The University of Chicago’s Early Action program has received a record number of 4,329 applications to the College, representing a 42-percent increase from last year’s 3,041 early applications.
Other universities with early action programs have experienced similar increases in the number of applicants. Yale University dean of undergraduate admission Jeff Brenzel told the Yale Daily News last week that Yale had received 4,820 early applicants, a 36-percent increase from last year. The Wall Street Journal reported that Georgetown University has received 5,925 applications, a 30-percent increase from last year.
The surge in applications may be partly due to Harvard University and Princeton University’s elimination of early admission programs. Administrators at these universities believe early decision programs put underprivileged applicants at a disadvantage by making them commit to one financial aid package without a chance to compare offers from different schools.
As a result of the increase, University dean of admissions Ted O’Neill said he believes selecting students for the Class of 2012 will be difficult.
“We’re almost certainly going to defer more applications this year,” he said.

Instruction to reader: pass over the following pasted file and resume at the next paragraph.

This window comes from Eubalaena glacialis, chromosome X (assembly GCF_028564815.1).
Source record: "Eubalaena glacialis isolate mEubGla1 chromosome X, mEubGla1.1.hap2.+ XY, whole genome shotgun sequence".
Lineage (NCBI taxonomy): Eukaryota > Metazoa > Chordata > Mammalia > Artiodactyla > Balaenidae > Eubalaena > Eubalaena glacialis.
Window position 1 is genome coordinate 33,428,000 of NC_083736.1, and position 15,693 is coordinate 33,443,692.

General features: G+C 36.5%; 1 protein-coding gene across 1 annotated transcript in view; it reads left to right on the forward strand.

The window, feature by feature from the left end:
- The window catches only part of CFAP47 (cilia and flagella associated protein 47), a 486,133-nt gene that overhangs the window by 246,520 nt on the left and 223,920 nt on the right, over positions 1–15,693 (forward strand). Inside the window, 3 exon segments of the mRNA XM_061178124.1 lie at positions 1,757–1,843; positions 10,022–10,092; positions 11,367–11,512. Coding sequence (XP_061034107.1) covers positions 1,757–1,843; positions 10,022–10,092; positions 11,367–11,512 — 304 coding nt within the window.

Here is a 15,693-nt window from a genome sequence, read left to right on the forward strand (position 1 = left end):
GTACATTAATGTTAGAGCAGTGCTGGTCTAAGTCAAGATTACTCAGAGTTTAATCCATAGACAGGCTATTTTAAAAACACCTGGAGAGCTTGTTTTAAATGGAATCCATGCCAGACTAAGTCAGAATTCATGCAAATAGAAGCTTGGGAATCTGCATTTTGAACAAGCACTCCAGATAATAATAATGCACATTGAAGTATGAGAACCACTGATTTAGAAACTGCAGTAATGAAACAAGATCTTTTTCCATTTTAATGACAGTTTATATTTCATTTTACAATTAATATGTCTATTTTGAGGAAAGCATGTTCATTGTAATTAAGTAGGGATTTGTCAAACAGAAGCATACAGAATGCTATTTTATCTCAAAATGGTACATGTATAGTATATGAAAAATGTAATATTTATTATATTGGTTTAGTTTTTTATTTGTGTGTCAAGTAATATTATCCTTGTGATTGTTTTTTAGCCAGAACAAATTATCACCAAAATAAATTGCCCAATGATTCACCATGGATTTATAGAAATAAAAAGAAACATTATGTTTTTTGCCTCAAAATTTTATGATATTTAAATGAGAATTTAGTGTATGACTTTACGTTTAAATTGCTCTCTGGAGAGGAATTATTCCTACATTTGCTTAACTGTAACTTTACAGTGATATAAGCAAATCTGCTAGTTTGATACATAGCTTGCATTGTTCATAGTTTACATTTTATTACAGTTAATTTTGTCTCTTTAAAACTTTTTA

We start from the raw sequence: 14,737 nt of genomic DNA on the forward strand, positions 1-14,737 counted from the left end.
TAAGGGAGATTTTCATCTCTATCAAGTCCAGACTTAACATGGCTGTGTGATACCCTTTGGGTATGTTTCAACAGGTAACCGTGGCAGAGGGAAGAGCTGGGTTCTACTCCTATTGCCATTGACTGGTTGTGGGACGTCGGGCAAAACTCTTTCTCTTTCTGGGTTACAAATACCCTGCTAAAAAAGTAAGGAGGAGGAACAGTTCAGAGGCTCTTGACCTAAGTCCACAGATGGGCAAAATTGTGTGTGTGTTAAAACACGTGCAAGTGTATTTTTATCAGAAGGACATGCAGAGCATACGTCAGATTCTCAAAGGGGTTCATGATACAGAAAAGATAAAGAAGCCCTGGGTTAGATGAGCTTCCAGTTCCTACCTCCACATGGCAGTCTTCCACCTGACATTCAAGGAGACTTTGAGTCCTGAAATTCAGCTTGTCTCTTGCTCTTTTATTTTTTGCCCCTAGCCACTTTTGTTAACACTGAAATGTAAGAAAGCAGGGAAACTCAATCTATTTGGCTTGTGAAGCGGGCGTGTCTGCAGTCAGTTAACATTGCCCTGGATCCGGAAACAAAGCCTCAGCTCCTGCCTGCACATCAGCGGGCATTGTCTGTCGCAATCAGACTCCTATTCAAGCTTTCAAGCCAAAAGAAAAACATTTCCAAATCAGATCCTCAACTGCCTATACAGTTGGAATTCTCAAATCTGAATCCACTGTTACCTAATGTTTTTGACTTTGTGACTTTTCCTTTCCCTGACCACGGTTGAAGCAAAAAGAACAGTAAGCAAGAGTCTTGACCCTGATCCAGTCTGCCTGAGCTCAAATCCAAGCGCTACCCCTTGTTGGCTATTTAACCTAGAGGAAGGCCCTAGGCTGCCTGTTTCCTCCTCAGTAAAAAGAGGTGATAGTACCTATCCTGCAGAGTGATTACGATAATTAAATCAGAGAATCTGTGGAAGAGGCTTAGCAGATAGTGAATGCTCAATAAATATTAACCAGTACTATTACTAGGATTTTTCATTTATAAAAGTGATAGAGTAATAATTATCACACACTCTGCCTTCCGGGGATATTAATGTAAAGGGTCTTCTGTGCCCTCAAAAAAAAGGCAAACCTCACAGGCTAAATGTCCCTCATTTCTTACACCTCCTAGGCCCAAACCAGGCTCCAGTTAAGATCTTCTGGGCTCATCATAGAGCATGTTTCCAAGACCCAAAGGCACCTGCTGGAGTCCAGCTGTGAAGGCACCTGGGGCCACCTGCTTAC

This year marks the last that the University will exclusively use the Uncommon Application. The Admissions Office applied for and received membership in the Common Application group last year, enabling it to bind applications with a collection of nearly 300 schools that use a standard form applicants can send to multiple schools. The University will implement the Common Application beginning with the class of 2013.
O’Neill believes that the Uncommon Application currently in use attracts some applicants while driving others away.
“It does both, but I’m not sure where the balance is,” he said.
In spite of the switch to the Common Application, the unique style of the University’s essay prompts will not change.
“The students who use the Common will have to fill out a substantial supplement, which means they will have to answer our interesting questions,” O’Neill said last year.
Due to the uniqueness of the Uncommon Application, the Admissions Office has taken steps to make the application easier to use. Last May, admissions staff created a blog primarily for the purpose of answering prospective students’ questions. The blog also updates applicants on the status of application processing.
“Rumor has it we received 27 bins of mail yesterday,” said assistant director of admissions Jon Ryan Quinn in an early November blog post. “Needless to say, we are incredibly busy opening, sorting, and processing all your mail.”
Applications for Early Action were accepted until November 1. Applicants will receive their decisions or deferrals in mid-December.